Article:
The sky got so dark today it felt like we’d made a pillow fort, hiding under until our parents got home.
Thunderstorms – there’s nothing quite like them to jog you. You could be buried in the deepest office and still hear the sky crack and clouds shake open. And watching the rain come down reminds you what it takes to grow.
We rode out the storm for three hours this afternoon while the power went in and out. The bank got dark then brighter. I was helping a woman open a checking account and tried to hurry. No luck. When we were done, she was facing the full faucet of the storm.
Now it’s cooler. The rain scooped the heat out. And we’ve already forgotten a week of hundred degree weather, content to chirp with the frogs all evening, reveling in something comfortable, and that’s okay, as long as we wake up tomorrow without forgetting what it as like to be bone-dry and half-starved, that the world is still just one week away from roasting, that we’re responsible, like it or not.
Why the Egyptian, Arabic, Abyssinian, Choctaw? Well, what tongue does the wind talk? What nationality is a storm? What country do rains come from? What color is lightning? Where does thunder go when it dies?
We were promised thunderstorms. I checked the weather all week. At work, I heard from customers about their houses getting water-logged. I was excited, but I never saw a drop.
In my novel, I write about the Anpanman museum in Fukuoka. I hadn’t been there so I looked up lots of pictures. There’s a big glass ceiling over the stage where they do costume shows. I thought: I wish I had seen it rain from below the glass. There were lots of storms in Japan but never one while I was in Fukuoka. Now, since the novel, my memory of that city is changed: raining, static, wet and overwhelming.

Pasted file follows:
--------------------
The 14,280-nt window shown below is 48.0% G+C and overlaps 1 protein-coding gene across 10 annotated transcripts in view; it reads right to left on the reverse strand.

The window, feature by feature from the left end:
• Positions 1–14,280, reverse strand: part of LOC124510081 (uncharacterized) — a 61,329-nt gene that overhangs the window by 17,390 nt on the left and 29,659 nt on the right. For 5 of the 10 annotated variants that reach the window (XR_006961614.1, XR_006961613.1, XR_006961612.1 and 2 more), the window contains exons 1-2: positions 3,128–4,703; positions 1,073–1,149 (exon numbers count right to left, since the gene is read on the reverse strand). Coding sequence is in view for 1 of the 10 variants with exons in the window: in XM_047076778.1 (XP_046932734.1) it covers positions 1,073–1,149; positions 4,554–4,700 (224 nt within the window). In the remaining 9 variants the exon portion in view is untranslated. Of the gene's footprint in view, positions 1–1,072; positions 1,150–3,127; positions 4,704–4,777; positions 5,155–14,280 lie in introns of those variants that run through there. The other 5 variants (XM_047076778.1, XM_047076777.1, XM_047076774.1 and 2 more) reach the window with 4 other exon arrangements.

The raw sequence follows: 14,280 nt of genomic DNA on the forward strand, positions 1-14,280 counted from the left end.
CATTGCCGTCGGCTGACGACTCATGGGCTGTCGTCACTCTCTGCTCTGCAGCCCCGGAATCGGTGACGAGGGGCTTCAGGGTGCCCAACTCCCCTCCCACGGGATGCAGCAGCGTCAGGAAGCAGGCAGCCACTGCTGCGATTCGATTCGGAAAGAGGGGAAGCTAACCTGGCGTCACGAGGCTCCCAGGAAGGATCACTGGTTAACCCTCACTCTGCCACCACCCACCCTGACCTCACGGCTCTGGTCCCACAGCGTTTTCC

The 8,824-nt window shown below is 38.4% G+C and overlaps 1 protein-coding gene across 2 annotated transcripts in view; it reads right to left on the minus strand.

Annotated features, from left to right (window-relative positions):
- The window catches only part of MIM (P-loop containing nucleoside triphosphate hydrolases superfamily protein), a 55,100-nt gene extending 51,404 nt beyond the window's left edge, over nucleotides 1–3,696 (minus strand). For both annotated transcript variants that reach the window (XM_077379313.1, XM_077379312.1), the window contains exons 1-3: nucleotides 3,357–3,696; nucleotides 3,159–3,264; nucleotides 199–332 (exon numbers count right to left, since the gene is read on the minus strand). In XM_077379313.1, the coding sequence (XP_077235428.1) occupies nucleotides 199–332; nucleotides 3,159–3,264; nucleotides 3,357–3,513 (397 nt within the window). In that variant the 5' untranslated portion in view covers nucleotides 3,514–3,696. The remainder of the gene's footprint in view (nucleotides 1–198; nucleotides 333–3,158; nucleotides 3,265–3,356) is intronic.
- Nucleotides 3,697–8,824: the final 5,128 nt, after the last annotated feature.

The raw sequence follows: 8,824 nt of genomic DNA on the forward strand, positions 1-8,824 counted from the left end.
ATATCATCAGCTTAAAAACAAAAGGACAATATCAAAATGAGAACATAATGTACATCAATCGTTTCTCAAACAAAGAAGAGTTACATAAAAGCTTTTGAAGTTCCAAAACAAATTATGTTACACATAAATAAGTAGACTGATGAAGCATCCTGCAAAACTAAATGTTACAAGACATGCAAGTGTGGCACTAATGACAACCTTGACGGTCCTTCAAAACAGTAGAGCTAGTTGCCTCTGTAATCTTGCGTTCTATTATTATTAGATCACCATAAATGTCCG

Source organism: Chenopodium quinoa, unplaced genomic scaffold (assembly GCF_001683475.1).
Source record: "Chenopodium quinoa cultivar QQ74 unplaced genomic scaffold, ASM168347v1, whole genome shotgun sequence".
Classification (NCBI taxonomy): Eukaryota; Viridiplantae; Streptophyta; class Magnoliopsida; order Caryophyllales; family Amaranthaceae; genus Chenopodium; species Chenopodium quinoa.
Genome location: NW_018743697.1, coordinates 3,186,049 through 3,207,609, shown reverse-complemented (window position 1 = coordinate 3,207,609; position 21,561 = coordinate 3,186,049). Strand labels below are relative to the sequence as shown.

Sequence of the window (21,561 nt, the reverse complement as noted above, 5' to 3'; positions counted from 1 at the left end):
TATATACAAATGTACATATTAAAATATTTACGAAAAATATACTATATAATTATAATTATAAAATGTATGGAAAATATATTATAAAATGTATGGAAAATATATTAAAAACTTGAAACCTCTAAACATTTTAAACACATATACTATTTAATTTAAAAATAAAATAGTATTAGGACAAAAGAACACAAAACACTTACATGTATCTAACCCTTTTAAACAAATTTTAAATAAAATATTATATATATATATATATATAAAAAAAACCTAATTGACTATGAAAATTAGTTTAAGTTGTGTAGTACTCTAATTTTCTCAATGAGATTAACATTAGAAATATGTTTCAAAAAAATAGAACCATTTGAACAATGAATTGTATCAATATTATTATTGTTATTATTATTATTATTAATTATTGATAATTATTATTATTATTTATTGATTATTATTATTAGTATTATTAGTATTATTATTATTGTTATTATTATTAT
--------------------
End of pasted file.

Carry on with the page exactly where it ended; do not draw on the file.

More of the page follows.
It’s made me doubt myself more broadly. If I can rewrite a place for a novel, couldn’t I be doing that with the rest of my life? My four years of philosophy come out like spring spiders and start eating this and that certainty; I sit with Descartes at a candlelit desk and contemplate. I’ve known for a while that I don’t know much of anything, but to think that maybe I’m less in touch with things I thought I did? Spooky – where’s the Halloween candy?
But when the doubt fades I sort of love it. My life, your life, we’re narratives. That’s romantic. Telling you my story until it changes, until the me between your two ears is one that I don’t even know.
Outside, clouds are coming. We were promised thunderstorms. A little out of sight, the sky bled like a new mother, birth-marking peat and loam.
Coffee: Organic Sumatra Blend, Trader Joe’s Brand; Last day of it! All in all, an acceptable coffee. It wasn’t good and it wasn’t bad. One of those part-time jobs that take you through a rough, quick season.
I took tea in Chapel Hill last night. The town’s changed. I’ve been saying that every visit for four years or more. There was a time when I lived in Chapel Hill. Our apartment was off the highway. Sometimes we’d walk across the highway and across the train tracks and through Carrboro to Franklin, to one or two different blue-awning buildings, to have a drink or spend too much on dinner.
We got caught in a thunderstorm once. The wind took Franklin like a frightened mother. We drank pints and watched the cockroaches hurry over the counter. We were the only customers at four p.m.. I didn’t have a job. I was a Duke kid in a UNC town. She was a part-time au pair. Years later, we went back and got caught in another storm. I had an umbrella. I had to hold her to keep her under. For me it was fire, for her – well, something pretty tame.
But last night I mostly got lost in other memories. Like Chapel Hill, life keeps changing.
Currently Reading: The Pardoner’s Tale, by John Wain
“It was slow and unconscious immersion, but here I am, irrevocably lovelorn, just like many others.” – Linnie Greene, excerpt from her story featured in 27 Views of Chapel Hill (Found on the Chapel Hill Visitors Bureau website; inexplicably, Linnie Greene is an old friend and I didn’t expect to see a quote from her)